Ironically, a prominent reason many small and medium-sized business are joining the cloud is the same reason many are hesitant to: security. A common myth is that as a company transitions to a cloud solution, they take a hit in the security of their data assets. In fact, the opposite is true. It’s a simple economies of scale argument: a specialized IT provider has more resources to devote to security than a small business. Instead of a single IT guy/Jack-of-all-trades-master-of-none, your business receives a team of masters.
A September article
in the Wall Street Journal points to other reasons for the transition. “Basic security tasks that often don't get done at a small enterprise—updating antivirus programs or applying patches to software—are usually part of the plain-vanilla package in the cloud.”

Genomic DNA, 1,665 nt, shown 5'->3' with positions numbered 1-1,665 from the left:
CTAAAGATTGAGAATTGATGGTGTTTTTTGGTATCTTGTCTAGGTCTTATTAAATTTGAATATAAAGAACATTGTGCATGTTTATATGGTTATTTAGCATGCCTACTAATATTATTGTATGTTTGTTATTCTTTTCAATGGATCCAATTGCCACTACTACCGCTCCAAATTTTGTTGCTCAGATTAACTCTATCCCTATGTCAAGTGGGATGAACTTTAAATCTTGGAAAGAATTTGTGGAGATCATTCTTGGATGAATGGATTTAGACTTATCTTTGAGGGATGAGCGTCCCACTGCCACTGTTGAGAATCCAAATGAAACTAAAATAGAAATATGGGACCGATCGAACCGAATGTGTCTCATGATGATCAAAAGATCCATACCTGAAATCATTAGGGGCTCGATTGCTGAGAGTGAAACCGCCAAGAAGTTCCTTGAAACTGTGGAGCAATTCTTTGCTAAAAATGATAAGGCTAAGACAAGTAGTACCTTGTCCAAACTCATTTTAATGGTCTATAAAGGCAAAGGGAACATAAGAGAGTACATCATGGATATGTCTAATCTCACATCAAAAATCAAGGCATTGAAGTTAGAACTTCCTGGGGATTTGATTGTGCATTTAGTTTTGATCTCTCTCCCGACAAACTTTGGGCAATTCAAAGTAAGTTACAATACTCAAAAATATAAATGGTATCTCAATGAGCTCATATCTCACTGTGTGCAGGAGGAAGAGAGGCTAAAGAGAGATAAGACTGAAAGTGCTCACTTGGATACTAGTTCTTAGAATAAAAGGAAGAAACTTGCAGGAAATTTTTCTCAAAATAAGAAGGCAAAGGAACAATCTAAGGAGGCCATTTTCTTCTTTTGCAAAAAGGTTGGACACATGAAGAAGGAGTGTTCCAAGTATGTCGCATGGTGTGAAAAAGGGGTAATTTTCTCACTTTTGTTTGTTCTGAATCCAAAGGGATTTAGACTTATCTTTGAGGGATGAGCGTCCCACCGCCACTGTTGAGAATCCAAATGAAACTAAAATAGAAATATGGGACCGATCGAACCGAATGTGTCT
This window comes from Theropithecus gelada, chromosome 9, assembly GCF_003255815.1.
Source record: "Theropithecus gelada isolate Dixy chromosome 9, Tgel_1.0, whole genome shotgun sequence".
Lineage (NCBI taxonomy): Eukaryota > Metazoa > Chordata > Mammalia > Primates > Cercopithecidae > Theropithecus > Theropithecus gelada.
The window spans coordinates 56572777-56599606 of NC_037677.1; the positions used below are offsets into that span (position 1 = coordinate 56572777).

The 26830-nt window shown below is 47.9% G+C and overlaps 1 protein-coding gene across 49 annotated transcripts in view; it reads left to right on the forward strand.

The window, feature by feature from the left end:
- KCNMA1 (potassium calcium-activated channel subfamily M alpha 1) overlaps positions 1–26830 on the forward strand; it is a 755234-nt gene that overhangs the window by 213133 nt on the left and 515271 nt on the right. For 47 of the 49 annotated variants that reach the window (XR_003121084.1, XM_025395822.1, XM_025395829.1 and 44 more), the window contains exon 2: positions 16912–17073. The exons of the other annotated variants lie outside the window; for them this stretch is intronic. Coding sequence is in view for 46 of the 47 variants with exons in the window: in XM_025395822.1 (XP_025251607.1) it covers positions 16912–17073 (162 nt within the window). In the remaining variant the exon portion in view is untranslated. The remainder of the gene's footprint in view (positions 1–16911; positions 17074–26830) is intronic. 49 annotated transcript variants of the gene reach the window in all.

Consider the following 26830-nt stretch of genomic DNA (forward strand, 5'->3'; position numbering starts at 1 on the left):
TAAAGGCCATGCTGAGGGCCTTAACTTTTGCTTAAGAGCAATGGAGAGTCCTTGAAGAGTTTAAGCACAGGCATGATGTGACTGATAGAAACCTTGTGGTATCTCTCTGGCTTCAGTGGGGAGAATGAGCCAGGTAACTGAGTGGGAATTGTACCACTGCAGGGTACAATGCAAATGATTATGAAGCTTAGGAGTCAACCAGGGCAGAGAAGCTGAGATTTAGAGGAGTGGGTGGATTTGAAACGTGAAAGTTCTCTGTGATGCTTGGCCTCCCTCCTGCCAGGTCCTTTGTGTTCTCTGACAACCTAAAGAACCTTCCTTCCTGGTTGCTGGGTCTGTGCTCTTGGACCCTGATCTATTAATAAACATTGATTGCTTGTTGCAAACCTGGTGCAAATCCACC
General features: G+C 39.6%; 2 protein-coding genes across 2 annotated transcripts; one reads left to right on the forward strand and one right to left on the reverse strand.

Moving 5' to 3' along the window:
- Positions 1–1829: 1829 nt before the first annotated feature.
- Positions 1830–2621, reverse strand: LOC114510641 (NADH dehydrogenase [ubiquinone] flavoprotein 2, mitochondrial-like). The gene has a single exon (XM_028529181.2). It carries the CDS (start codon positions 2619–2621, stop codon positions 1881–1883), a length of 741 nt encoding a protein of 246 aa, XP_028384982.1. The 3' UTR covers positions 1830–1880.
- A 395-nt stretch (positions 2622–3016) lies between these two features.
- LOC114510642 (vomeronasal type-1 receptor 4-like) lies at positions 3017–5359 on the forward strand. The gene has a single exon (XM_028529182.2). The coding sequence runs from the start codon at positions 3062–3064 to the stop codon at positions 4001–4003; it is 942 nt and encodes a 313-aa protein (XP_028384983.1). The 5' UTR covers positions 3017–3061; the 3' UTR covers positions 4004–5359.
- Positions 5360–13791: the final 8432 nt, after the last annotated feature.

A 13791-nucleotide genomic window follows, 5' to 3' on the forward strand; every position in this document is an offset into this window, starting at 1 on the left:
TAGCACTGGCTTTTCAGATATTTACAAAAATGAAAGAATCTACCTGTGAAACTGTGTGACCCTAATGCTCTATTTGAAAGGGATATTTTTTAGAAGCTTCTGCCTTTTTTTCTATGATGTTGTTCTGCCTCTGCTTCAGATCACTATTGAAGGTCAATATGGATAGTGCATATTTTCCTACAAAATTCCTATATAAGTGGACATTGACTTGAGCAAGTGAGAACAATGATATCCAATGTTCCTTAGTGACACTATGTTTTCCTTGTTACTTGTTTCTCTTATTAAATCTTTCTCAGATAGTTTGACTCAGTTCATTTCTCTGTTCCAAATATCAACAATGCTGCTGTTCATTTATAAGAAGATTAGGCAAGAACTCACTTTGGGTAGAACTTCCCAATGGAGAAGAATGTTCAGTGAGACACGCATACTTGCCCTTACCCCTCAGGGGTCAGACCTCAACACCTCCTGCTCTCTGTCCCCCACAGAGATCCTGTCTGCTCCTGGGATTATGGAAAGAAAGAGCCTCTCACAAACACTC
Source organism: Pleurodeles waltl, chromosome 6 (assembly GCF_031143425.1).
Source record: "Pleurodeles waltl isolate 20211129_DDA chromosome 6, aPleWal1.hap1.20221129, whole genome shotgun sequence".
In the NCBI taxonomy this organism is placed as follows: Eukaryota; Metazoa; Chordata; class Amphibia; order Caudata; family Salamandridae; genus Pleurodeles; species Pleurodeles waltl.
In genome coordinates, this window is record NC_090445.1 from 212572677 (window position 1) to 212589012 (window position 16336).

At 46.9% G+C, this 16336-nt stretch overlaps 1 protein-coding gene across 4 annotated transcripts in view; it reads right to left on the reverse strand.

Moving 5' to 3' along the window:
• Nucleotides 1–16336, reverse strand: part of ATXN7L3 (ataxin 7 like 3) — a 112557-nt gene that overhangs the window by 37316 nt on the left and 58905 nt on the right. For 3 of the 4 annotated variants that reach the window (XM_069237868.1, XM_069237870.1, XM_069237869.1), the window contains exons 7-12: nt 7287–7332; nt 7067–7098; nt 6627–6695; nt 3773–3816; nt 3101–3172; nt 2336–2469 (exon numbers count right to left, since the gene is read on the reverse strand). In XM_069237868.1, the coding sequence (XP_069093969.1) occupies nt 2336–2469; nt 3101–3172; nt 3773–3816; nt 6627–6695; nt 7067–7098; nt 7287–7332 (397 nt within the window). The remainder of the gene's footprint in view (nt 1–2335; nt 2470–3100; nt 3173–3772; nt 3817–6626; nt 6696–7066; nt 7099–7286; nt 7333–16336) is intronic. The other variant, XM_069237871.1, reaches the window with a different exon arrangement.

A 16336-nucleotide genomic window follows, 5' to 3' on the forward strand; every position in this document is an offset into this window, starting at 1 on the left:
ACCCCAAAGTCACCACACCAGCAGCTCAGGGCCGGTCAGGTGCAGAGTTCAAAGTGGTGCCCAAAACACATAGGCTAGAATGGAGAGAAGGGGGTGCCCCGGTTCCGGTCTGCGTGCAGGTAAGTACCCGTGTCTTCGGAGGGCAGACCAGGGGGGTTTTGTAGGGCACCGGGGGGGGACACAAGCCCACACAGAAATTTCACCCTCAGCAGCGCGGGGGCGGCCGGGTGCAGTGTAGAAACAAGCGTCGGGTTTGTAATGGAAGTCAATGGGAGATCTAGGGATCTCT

In a stronger tone, Jim Reavis of Cloud Security Alliance says, “"Small and medium businesses are insane not to leverage the advantages of cloud computing. It ends up being almost in all cases a security upgrade because they can't otherwise afford the practices."
In an article at Technology Review
, Jeremiah Grossman, founder of WhiteHat Security says, “such [cloud computing security] fears are misplaced. A bank isn't in the business of technology. A retailer isn't in the business of managing IT infrastructure. A service provider like an Amazon, they have very particular skills [at] making really secure infrastructures. What you get from a cloud provider is economies of scale—and somebody else to manage the problem.“
Still, security remains a chief hurdle in execs’ minds. What will it take for people to make the transition? For Blake Brown, Rackspace cloud customer says, “Pain…when a shark gets through and disrupts the business.” Fortunately, that isn’t the case for many forward-thinking business leaders, and it doesn’t have to be the case for you.